Brazil: Peasants Resist and Prevent Massacre, Hold Large Assembly

By Nélida Tello

Poor Brazilian peasants, organized by the League of Poor Peasants (LCP, Liga dos Camponeses Pobres), from Camp Tiago dos Santos have unwaveringly defended their land and successfully prevented a massacre at the hands of the police by burning bridges and blocking roads leading to the Camp. On October 17, the reactionary armed forces sieged the Camp and evicted dozens of families to undermine their resistance; however, these efforts were disrupted when the families held a large assembly and presented their demands to the old State.

Bridge set a blaze in Nova Mutum

Last weekend, the state governor of Rondonia deployed 3,000 police, dozens of police vehicles, and two helicopters to the district of Nova Mutum, in the city of Porto Velho, where Camp Tiago dos Santos is situated, to massacre the peasants. In September, the Ministry of Justice issued an eviction of the Camp and authorized the police force to carry it out.

The LCP organizes peasants in the Brazilian countryside against the exploitation and oppression of the big landlords who own large sections of land. With the guidance of the LCP, poor peasants seize land and turn it into productive plots to support themselves and their community. The peasants of Tiago dos Santos have waged struggle over the land for five years and have successfully seized and divided it up among 600 families.

The peasant resistance forced the Military Police of Rondonia to release a statement justifying the eviction. The police claim they are complying with the decision made by the Rondonia Court of Justice and the ruling of a state prosecutor who authorized the police to evict the peasants for committing “environmental crimes” for living in the Camp.

The statement affirms that the operation is receiving support from the National Public Security Force (FNSP), the Air Operations Nucleus of the Secretary of State for Security Defense and Citizenship, and from the Military Police of Mato Grosso do Sul, a state bordering Rondonia to the south.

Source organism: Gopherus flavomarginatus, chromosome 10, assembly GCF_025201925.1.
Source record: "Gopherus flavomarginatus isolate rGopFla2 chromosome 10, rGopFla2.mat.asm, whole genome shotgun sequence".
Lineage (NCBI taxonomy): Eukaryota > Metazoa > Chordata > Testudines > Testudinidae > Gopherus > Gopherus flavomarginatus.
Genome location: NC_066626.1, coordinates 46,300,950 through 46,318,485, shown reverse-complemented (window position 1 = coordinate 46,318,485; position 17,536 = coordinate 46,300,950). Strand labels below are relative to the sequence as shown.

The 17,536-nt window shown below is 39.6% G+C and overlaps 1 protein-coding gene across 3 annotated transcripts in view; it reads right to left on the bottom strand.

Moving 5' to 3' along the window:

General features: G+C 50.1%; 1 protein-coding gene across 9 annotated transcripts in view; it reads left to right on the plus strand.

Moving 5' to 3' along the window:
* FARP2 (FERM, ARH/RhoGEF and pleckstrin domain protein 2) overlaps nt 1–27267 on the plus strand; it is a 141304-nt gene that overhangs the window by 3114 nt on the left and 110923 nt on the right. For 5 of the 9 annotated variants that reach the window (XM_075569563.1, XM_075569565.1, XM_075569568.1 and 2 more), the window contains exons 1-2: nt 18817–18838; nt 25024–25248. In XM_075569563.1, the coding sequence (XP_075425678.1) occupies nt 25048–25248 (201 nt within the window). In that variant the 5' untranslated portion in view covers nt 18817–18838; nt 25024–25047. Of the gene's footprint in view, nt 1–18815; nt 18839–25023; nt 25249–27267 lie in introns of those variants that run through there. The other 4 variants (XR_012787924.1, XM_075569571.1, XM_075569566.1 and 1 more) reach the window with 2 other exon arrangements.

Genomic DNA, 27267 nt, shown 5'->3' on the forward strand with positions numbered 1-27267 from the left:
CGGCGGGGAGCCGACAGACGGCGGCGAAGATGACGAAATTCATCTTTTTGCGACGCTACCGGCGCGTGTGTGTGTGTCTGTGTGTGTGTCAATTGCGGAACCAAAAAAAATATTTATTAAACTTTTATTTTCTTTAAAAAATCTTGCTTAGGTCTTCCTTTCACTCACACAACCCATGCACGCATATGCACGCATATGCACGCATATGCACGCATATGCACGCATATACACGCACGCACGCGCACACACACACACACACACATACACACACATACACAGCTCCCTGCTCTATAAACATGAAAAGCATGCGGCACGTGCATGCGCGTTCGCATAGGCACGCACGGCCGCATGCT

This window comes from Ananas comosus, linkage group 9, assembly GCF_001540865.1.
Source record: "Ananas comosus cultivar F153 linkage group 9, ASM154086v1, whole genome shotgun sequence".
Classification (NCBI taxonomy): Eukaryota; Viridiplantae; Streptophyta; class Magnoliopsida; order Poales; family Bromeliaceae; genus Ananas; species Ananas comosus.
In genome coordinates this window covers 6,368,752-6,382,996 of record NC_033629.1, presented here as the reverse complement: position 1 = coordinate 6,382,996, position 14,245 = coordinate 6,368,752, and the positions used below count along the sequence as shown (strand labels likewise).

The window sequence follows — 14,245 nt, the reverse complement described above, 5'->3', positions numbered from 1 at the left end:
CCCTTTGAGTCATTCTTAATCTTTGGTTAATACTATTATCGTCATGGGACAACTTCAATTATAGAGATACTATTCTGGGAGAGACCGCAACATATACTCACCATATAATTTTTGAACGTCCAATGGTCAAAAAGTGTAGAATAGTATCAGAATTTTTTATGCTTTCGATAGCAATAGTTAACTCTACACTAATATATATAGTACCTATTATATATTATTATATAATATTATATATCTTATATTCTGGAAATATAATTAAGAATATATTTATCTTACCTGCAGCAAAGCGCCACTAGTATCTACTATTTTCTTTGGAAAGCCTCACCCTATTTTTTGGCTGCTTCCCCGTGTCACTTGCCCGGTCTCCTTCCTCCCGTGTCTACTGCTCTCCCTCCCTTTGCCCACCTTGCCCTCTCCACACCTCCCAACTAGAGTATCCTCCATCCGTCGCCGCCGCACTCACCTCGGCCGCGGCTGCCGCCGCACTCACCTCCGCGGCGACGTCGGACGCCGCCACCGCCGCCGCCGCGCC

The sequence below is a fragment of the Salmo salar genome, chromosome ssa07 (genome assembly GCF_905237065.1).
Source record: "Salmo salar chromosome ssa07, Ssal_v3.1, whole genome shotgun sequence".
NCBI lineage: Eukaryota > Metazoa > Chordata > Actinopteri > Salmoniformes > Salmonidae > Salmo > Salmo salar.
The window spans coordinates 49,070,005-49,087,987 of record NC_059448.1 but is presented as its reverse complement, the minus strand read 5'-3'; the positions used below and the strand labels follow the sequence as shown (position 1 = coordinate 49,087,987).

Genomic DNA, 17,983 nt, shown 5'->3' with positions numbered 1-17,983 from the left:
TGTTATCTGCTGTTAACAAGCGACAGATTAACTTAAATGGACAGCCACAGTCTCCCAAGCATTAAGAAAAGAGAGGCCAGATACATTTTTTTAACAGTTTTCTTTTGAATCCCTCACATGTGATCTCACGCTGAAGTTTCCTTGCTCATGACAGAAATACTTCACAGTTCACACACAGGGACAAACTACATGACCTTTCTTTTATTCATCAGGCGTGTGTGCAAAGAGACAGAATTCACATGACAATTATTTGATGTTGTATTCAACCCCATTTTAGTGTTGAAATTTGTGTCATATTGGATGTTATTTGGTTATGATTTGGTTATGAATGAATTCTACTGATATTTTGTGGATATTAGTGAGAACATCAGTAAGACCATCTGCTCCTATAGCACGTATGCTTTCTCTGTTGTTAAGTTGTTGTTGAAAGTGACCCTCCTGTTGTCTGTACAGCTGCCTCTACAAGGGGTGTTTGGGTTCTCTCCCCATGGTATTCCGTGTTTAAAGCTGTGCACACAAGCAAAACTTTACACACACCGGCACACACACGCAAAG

On October 20, the reactionary armed forces evicted dozens of families, sieged the Camp, and forced 17 vehicles onto the premises. The evicted peasants were relocated to Santa Julia School, along a highway in Vila da Penha, Rondonia.

The makeshift housing, managed by the state-run Municipal Secretariat for Social and Family Assistance, cannot house the number of evicted families. Classes will begin at the Santa Julia School on October 25, which will pose more challenges and difficulties for the relocated families living at the school.

Popular assembly at the Santa Julia School, families draft up demands

Police with rifles and pepper spray stood at the entrance of the school as the peasants arrived, and the families have reported that the police are photographing them. Since arriving, they have not received food forcing many to go without food for days. The police have denied the families from buying groceries, and prohibited lawyers from entering the school.

One peasant who spoke to revolutionary Brazilian newspaper A Nova Democracia shared, “My son hasn’t eaten since yesterday. The State is to blame! It’s the State’s fault because the State knew how many people were inside the camp!”

Many of the older peasants and children housed at the school are suffering from malaria and pneumonia. Despite this, there is a lack of adequate medical care and supplies to treat their ailments.

Police did not allow the families to bring their belongings such as clothing, food, chickens, pigs, and construction materials to the relocation site. Police officers promised to respect human rights and provide enough housing and food to the families, but these promises have all been broken. Once at the school, the peasants were not allowed to use the kitchen, forcing them to cook in unsanitary conditions.

The families at the school held a large assembly to denounce the unlivable conditions, police abuse, intimidation, threats, and to demand food and cleaning supplies. The list of demands was given to the Municipal Secretariat for Social and Family Assistance, who claims they do not have the resources to provide them.

The families’ spirit and readiness to fight back has not been overcast by the repression they’ve faced. Peasants have reported that they are proud of the numerous denunciations they’ve made against the old Brazilian state.

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